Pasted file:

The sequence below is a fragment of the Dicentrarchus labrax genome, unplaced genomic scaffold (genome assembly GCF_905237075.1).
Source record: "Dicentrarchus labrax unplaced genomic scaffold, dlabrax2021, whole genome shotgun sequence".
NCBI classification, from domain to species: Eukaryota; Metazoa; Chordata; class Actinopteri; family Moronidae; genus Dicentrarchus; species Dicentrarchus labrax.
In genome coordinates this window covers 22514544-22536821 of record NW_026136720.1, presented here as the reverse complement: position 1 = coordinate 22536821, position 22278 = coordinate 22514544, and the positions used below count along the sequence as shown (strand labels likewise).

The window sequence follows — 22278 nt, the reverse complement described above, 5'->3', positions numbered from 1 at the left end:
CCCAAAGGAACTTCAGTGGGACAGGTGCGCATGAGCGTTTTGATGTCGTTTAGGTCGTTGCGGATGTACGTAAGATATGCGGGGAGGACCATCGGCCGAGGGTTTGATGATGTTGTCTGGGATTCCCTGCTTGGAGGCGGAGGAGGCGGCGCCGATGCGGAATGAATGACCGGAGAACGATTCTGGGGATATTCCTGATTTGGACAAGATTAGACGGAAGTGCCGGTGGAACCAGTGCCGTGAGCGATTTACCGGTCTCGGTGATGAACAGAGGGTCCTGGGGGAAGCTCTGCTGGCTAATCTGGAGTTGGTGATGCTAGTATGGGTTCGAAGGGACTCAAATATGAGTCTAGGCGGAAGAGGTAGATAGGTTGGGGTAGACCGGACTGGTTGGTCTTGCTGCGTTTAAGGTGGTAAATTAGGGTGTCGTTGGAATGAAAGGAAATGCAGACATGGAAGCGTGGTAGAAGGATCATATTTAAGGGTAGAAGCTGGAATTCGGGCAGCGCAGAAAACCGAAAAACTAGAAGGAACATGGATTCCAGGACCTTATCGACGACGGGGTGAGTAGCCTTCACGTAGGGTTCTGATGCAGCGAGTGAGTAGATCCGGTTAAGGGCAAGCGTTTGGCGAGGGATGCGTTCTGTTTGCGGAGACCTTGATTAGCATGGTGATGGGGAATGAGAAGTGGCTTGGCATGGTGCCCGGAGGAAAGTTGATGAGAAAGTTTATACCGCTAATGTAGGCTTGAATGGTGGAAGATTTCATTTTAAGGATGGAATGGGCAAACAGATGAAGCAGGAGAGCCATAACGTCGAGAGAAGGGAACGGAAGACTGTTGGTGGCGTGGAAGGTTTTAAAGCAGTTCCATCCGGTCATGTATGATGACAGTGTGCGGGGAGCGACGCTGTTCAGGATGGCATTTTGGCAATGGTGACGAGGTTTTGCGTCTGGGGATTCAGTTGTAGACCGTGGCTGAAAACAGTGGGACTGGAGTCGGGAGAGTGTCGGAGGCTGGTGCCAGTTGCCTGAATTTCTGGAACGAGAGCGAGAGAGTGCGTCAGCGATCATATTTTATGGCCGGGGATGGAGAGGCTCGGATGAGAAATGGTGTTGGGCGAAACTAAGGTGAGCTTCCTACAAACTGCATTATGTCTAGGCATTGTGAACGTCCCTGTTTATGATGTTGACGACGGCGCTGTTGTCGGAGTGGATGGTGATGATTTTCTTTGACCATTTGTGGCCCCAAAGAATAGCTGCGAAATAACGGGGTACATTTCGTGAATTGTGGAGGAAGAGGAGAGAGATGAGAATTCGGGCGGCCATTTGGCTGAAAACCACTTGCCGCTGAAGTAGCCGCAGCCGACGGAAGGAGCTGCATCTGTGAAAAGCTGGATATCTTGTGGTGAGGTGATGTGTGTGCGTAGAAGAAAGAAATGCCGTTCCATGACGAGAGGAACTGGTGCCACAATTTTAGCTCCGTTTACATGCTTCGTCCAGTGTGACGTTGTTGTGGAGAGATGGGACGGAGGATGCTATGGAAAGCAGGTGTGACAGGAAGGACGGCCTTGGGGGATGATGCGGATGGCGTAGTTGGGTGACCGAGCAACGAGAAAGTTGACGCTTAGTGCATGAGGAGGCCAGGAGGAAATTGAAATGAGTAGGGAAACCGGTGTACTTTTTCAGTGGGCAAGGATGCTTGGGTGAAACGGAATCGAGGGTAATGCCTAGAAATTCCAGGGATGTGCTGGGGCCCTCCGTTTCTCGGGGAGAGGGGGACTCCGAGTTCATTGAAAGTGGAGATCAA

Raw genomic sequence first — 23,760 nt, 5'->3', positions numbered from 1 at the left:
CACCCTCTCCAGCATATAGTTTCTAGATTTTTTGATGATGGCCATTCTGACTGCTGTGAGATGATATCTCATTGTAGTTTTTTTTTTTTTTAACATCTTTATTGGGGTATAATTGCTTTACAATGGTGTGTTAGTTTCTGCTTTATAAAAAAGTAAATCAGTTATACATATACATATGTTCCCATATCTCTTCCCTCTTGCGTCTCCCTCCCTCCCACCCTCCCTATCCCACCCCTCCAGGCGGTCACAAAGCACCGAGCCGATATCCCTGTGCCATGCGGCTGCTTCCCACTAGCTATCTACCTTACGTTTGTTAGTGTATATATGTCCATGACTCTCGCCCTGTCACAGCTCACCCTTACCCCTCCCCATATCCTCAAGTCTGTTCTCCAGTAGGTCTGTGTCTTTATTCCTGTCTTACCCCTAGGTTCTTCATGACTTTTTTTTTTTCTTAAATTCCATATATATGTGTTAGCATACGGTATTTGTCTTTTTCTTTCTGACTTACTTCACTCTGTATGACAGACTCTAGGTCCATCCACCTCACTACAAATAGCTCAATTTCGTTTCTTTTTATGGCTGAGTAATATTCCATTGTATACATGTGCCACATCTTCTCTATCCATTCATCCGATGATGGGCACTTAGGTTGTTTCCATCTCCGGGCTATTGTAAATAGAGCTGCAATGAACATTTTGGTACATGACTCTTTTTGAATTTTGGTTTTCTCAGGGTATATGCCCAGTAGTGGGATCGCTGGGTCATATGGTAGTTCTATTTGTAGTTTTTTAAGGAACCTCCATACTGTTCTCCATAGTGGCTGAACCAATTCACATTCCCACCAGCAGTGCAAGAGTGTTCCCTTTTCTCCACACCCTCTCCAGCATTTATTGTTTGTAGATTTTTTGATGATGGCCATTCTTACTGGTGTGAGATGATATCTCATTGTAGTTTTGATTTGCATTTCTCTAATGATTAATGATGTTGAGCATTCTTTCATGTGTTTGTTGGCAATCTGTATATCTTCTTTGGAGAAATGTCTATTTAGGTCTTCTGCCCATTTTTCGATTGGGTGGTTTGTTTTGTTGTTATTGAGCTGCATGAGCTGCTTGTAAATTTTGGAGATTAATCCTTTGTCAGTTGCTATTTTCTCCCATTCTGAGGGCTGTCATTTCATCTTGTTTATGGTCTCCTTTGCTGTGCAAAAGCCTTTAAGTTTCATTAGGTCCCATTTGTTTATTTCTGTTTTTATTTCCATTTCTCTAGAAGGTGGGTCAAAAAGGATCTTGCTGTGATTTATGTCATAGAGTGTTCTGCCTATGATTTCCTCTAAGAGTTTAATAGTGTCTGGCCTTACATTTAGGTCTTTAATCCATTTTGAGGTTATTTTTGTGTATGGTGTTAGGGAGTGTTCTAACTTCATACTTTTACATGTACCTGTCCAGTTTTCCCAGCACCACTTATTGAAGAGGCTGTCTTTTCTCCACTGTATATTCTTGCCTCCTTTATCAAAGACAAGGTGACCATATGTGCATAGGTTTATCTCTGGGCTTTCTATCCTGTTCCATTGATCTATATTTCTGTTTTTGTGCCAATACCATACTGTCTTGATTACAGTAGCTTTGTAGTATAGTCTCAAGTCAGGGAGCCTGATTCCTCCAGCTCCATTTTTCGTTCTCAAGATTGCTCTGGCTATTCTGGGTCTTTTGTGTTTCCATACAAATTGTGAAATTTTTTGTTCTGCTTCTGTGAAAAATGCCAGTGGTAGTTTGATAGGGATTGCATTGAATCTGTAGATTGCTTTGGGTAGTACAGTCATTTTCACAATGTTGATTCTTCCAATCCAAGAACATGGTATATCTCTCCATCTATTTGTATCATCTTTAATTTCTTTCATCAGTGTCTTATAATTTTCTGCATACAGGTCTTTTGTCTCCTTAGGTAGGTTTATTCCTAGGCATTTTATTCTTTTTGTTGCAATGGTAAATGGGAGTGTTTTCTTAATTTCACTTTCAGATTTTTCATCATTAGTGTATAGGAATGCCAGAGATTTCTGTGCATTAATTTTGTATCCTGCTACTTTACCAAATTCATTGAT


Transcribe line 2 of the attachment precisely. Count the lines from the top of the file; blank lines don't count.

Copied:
Source record: "Dicentrarchus labrax unplaced genomic scaffold, dlabrax2021, whole genome shotgun sequence".